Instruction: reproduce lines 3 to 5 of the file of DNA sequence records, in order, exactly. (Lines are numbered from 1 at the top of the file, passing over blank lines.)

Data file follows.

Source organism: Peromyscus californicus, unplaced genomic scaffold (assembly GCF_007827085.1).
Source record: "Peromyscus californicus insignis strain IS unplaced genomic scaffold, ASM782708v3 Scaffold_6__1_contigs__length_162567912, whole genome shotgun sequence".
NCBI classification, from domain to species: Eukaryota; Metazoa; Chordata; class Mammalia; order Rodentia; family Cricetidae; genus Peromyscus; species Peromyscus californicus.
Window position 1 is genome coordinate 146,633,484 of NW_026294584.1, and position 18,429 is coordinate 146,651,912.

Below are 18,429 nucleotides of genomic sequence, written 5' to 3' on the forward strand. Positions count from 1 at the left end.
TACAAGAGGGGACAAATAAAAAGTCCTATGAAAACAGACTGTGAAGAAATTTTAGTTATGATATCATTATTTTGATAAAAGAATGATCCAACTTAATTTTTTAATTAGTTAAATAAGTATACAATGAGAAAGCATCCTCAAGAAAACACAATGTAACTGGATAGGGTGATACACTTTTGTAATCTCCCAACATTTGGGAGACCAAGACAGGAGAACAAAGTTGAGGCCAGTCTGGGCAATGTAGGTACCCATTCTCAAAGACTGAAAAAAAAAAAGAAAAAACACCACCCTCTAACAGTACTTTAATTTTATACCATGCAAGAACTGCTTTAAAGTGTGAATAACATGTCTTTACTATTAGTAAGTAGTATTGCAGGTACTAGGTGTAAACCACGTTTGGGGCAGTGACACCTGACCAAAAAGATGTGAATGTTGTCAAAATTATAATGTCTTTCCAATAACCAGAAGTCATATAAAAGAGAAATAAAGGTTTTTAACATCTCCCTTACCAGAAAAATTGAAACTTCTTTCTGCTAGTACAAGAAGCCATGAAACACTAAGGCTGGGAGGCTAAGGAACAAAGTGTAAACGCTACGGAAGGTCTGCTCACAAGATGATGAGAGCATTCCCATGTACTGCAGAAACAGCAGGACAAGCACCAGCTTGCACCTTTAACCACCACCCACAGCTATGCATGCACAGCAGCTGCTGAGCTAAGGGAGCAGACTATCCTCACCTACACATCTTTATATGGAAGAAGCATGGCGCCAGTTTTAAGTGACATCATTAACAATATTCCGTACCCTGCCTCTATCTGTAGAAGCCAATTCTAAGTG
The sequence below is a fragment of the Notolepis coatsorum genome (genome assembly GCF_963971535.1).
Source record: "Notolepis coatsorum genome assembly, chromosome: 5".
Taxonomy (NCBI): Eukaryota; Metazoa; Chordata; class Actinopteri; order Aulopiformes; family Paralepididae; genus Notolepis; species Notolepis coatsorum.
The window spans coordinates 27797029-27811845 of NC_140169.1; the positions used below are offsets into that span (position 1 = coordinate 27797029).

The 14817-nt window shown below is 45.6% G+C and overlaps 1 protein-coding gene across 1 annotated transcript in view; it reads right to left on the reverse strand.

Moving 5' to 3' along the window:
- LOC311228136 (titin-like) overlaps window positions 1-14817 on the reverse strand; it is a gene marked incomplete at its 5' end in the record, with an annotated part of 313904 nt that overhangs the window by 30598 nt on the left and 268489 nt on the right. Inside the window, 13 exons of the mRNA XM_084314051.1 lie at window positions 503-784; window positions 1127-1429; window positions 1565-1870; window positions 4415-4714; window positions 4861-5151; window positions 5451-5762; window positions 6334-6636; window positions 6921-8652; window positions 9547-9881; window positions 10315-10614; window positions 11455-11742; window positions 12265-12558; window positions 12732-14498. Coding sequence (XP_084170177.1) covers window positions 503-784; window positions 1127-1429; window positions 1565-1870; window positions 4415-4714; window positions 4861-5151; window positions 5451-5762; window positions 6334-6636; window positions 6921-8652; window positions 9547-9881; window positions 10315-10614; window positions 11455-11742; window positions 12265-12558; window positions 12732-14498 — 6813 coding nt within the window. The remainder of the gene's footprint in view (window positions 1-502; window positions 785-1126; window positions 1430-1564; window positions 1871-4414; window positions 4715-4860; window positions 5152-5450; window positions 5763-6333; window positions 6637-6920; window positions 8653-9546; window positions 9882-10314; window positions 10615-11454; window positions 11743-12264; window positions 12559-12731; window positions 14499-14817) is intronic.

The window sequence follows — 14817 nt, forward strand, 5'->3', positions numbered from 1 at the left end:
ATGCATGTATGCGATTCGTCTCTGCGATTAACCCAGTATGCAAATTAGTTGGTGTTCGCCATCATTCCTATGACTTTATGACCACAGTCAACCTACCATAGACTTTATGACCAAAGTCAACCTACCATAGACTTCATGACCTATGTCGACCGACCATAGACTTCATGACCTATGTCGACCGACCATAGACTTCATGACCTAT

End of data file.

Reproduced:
NCBI classification, from domain to species: Eukaryota; Metazoa; Chordata; class Mammalia; order Rodentia; family Cricetidae; genus Peromyscus; species Peromyscus californicus.
Window position 1 is genome coordinate 146,633,484 of NW_026294584.1, and position 18,429 is coordinate 146,651,912.

Below are 18,429 nucleotides of genomic sequence, written 5' to 3' on the forward strand. Positions count from 1 at the left end.